Policy Exchange was delighted to welcome Hon James Mattis, US Secretary of Defense, to our offices. Secretary Mattis discussed the current global situation, a situation which includes the threats posed by North Korea and a Russia seeking to challenge the territorial integrity of its neighbours. He also spoke of the enduring importance of the UK–US Alliance and of Britain’s continued moral voice on the world stage, as Policy Exchange argued for in The Cost of Doing Nothing. He also praised Policy Exchange’s record of thought leadership in making the case for a Global Britain’s continued commitment to NATO.

Policy Exchange experts dominate MPs’ reading list

Policy Exchange experts dominate MPs’ reading list

Two of Policy Exchange’s experts are among the most read authors in Parliament, a new Freedom of Information request has revealed. Road to Somewhere, by Policy Exchange’s Head of Demography, Immigration and Integration David Goodhart (longlisted for this year’s Orwell Prize) was the second most borrowed book in the House of Commons, behind only ‘How Parliament Works’. The Head of our Britain in the World Project Professor John Bew’s Orwell Prize-winning Citizen Clem was also one of the most borrowed books in the House of Commons in 2017. Both books were named last year by the Observer among their 100 best political books.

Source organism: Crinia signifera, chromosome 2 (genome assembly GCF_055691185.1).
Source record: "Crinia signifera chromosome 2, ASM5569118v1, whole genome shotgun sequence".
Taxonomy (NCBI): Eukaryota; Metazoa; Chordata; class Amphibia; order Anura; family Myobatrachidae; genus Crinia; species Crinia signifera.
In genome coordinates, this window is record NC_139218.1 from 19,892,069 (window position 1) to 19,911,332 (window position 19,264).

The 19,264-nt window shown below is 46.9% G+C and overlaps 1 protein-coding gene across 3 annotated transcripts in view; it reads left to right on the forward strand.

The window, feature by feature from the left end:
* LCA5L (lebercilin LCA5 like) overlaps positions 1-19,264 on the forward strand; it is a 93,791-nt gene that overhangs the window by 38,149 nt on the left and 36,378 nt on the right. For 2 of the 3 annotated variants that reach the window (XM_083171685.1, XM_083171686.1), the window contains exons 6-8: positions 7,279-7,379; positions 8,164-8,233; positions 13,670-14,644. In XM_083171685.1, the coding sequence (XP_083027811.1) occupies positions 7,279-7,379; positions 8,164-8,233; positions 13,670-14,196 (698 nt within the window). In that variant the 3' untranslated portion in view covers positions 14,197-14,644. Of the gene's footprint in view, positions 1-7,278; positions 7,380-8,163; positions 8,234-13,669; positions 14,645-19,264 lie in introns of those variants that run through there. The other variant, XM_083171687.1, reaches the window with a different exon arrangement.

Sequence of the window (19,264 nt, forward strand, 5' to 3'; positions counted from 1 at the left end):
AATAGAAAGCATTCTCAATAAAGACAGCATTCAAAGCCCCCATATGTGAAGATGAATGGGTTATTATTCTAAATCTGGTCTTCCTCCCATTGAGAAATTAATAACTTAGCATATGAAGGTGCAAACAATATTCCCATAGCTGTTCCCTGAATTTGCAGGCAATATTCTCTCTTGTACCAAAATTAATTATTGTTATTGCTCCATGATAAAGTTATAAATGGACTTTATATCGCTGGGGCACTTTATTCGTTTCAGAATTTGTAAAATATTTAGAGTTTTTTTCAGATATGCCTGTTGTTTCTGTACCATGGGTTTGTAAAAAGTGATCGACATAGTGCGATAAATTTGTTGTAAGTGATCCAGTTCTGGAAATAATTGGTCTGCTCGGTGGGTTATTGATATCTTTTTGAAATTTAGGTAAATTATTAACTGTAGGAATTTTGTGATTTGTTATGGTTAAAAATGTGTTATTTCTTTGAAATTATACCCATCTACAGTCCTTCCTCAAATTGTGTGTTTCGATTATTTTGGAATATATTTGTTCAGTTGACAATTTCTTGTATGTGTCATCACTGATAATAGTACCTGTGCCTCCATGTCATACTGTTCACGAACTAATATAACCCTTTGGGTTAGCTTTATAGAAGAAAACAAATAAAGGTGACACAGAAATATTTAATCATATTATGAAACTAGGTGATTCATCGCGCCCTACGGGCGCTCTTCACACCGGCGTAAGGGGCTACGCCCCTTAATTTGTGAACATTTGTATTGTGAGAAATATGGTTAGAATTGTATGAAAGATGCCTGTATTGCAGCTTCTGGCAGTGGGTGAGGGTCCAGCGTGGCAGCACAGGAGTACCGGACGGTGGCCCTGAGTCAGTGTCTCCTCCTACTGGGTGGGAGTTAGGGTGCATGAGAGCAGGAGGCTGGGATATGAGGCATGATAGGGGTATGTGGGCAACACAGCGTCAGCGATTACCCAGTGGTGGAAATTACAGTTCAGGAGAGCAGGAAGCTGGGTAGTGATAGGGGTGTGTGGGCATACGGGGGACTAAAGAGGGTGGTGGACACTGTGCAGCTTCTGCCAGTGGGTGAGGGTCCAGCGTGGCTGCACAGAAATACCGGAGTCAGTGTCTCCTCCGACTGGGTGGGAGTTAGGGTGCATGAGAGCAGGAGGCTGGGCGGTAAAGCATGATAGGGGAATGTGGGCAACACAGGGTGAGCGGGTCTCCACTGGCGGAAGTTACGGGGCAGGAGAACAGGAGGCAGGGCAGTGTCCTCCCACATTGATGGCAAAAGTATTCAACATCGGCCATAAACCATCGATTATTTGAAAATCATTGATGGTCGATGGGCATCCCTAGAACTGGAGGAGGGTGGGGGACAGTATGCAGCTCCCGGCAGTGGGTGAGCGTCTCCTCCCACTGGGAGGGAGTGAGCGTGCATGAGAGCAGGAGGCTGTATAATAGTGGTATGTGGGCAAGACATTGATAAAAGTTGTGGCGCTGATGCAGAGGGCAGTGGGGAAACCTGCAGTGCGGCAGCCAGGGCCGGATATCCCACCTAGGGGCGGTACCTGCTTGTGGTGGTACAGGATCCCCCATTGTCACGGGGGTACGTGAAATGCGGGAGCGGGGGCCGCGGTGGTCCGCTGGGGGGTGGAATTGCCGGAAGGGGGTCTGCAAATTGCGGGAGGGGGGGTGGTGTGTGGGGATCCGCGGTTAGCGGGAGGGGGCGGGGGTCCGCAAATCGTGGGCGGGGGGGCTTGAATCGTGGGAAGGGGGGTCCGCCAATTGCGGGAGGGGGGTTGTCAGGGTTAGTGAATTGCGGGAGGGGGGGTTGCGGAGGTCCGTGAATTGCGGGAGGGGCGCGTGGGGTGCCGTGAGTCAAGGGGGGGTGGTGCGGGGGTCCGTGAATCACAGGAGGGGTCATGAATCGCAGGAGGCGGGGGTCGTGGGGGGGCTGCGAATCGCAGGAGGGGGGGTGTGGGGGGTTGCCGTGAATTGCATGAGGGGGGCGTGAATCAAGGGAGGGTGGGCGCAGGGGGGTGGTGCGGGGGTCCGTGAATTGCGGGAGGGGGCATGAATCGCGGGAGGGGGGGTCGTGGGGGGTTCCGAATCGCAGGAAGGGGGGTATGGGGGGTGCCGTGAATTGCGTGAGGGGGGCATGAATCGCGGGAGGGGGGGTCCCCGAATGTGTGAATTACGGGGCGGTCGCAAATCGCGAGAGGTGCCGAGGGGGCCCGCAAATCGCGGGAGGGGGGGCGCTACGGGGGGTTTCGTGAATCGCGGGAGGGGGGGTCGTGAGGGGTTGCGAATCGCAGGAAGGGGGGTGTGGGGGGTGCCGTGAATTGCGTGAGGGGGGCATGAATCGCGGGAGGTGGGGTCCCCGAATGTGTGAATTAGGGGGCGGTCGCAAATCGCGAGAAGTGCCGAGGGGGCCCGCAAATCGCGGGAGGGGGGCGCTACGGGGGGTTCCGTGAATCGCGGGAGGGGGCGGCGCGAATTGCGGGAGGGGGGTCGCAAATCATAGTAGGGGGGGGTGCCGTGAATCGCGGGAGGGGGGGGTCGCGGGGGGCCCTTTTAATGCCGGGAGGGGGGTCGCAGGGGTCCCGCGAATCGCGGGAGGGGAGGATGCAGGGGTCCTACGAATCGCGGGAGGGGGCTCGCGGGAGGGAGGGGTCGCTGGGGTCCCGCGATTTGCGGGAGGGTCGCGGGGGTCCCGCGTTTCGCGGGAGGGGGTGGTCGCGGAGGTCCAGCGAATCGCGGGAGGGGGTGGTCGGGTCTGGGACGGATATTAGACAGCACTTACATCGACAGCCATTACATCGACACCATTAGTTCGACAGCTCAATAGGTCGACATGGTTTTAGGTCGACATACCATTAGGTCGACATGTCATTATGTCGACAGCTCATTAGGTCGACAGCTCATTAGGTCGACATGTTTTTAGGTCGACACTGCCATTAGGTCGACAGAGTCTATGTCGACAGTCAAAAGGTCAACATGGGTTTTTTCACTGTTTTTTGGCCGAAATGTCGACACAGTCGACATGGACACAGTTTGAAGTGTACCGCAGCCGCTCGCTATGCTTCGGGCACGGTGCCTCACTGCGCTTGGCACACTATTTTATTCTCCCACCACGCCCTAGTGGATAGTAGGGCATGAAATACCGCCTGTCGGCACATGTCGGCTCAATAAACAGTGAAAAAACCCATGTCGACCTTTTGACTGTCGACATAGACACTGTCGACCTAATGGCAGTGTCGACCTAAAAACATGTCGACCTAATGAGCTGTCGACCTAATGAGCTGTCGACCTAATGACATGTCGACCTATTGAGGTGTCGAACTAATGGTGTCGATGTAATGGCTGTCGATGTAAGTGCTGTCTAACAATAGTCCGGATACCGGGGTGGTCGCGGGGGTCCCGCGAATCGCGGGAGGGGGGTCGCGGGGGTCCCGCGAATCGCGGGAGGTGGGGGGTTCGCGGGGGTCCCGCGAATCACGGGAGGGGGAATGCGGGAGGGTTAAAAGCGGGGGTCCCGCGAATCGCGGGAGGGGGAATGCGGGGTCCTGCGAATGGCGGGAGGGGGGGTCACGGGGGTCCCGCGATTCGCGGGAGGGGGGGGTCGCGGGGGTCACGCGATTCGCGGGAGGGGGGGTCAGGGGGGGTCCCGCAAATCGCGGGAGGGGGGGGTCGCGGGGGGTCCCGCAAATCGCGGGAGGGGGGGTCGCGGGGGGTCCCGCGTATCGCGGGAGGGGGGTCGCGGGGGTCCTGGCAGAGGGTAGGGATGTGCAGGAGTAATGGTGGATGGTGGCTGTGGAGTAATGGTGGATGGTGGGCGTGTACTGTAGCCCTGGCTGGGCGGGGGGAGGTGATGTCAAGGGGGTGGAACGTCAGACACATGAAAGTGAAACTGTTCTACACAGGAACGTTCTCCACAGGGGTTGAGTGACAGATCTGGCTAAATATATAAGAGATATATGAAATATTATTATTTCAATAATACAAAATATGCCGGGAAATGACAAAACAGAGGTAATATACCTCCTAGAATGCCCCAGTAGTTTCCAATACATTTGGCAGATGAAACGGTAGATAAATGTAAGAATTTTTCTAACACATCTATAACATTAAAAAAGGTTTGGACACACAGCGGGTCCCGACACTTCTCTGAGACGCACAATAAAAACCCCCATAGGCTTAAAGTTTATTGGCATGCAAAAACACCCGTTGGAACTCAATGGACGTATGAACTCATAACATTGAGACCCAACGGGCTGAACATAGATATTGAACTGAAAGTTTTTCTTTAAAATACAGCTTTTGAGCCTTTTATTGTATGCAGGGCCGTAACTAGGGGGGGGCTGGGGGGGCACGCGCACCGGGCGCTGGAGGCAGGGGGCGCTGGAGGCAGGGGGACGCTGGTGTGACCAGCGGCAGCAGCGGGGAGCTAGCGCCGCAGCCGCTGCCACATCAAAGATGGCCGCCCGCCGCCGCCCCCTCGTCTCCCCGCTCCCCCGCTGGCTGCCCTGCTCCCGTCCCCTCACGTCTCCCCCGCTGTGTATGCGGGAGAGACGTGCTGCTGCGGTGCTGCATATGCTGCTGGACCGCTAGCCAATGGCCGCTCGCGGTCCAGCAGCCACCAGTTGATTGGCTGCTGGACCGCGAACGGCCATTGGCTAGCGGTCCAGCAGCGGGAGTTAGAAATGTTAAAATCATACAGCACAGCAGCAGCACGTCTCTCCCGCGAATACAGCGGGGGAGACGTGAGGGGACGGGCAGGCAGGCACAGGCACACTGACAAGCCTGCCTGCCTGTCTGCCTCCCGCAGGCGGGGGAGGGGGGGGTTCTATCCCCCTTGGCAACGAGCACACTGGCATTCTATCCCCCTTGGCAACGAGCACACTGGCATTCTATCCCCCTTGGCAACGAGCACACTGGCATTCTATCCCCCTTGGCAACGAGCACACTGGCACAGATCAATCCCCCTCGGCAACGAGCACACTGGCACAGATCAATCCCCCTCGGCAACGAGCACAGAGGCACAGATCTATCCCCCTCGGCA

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Latest Events

Geopolitics in the 21st Century

Geopolitics in the 21st Century

April 25, 2017

Policy Exchange was privileged to host Robert D Kaplan, one of the world’s leading thinkers and writers about global affairs, for a discussion on geopolitics and America’s changing role in the world. His remarks will build on insights from his latest book,Earning the Rockies: How Geography Shapes America’s Role in the World – which has been called a “masterpiece” by General David Petraeus

After Iraq: When to go to war?

After Iraq: When to go to war?

Jan 31, 2017

This lecture by Professor Nigel Biggar was delivered at Policy Exchange on 31 January 2017, with a Vote of Thanks by Lt Gen Mark Carleton-Smith CBE, Deputy Chief of the Defence Staff (Military Strategy and Operations), on behalf of the Chief of the Defence Staff, Air Chief Marshal Sir Stuart Peach GBE KCB